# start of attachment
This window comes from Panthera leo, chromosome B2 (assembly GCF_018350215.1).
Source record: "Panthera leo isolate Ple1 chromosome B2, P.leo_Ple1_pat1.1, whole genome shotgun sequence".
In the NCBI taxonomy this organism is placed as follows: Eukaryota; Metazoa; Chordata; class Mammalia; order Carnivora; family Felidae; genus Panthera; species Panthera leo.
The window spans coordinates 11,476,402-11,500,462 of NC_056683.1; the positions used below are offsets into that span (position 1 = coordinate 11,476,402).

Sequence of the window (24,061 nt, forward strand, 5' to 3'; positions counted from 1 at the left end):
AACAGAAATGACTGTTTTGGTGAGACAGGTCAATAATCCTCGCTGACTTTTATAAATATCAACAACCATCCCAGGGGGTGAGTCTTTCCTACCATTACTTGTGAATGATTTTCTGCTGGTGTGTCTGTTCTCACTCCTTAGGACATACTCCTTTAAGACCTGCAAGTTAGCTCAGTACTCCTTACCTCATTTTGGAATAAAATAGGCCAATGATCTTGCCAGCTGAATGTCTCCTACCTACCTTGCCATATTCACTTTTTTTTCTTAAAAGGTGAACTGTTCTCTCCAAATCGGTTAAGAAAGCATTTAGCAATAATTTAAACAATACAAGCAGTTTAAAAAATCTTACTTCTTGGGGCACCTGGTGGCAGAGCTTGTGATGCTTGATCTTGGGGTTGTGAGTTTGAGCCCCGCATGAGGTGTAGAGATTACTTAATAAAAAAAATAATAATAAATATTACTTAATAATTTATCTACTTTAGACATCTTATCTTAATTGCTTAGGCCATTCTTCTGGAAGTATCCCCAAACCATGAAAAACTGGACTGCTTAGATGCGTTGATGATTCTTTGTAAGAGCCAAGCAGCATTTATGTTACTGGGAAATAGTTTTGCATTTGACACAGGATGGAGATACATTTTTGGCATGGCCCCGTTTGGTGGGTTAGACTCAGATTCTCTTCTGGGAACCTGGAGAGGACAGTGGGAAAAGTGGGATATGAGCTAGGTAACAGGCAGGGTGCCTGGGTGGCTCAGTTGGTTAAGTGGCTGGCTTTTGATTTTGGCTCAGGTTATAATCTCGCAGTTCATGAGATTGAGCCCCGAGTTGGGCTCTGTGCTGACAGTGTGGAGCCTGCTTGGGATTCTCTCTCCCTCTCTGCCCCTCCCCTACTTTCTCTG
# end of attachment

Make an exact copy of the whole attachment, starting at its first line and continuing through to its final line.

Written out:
This window comes from Panthera leo, chromosome B2 (assembly GCF_018350215.1).
Source record: "Panthera leo isolate Ple1 chromosome B2, P.leo_Ple1_pat1.1, whole genome shotgun sequence".
In the NCBI taxonomy this organism is placed as follows: Eukaryota; Metazoa; Chordata; class Mammalia; order Carnivora; family Felidae; genus Panthera; species Panthera leo.
The window spans coordinates 11,476,402-11,500,462 of NC_056683.1; the positions used below are offsets into that span (position 1 = coordinate 11,476,402).

Sequence of the window (24,061 nt, forward strand, 5' to 3'; positions counted from 1 at the left end):
AACAGAAATGACTGTTTTGGTGAGACAGGTCAATAATCCTCGCTGACTTTTATAAATATCAACAACCATCCCAGGGGGTGAGTCTTTCCTACCATTACTTGTGAATGATTTTCTGCTGGTGTGTCTGTTCTCACTCCTTAGGACATACTCCTTTAAGACCTGCAAGTTAGCTCAGTACTCCTTACCTCATTTTGGAATAAAATAGGCCAATGATCTTGCCAGCTGAATGTCTCCTACCTACCTTGCCATATTCACTTTTTTTTCTTAAAAGGTGAACTGTTCTCTCCAAATCGGTTAAGAAAGCATTTAGCAATAATTTAAACAATACAAGCAGTTTAAAAAATCTTACTTCTTGGGGCACCTGGTGGCAGAGCTTGTGATGCTTGATCTTGGGGTTGTGAGTTTGAGCCCCGCATGAGGTGTAGAGATTACTTAATAAAAAAAATAATAATAAATATTACTTAATAATTTATCTACTTTAGACATCTTATCTTAATTGCTTAGGCCATTCTTCTGGAAGTATCCCCAAACCATGAAAAACTGGACTGCTTAGATGCGTTGATGATTCTTTGTAAGAGCCAAGCAGCATTTATGTTACTGGGAAATAGTTTTGCATTTGACACAGGATGGAGATACATTTTTGGCATGGCCCCGTTTGGTGGGTTAGACTCAGATTCTCTTCTGGGAACCTGGAGAGGACAGTGGGAAAAGTGGGATATGAGCTAGGTAACAGGCAGGGTGCCTGGGTGGCTCAGTTGGTTAAGTGGCTGGCTTTTGATTTTGGCTCAGGTTATAATCTCGCAGTTCATGAGATTGAGCCCCGAGTTGGGCTCTGTGCTGACAGTGTGGAGCCTGCTTGGGATTCTCTCTCCCTCTCTGCCCCTCCCCTACTTTCTCTG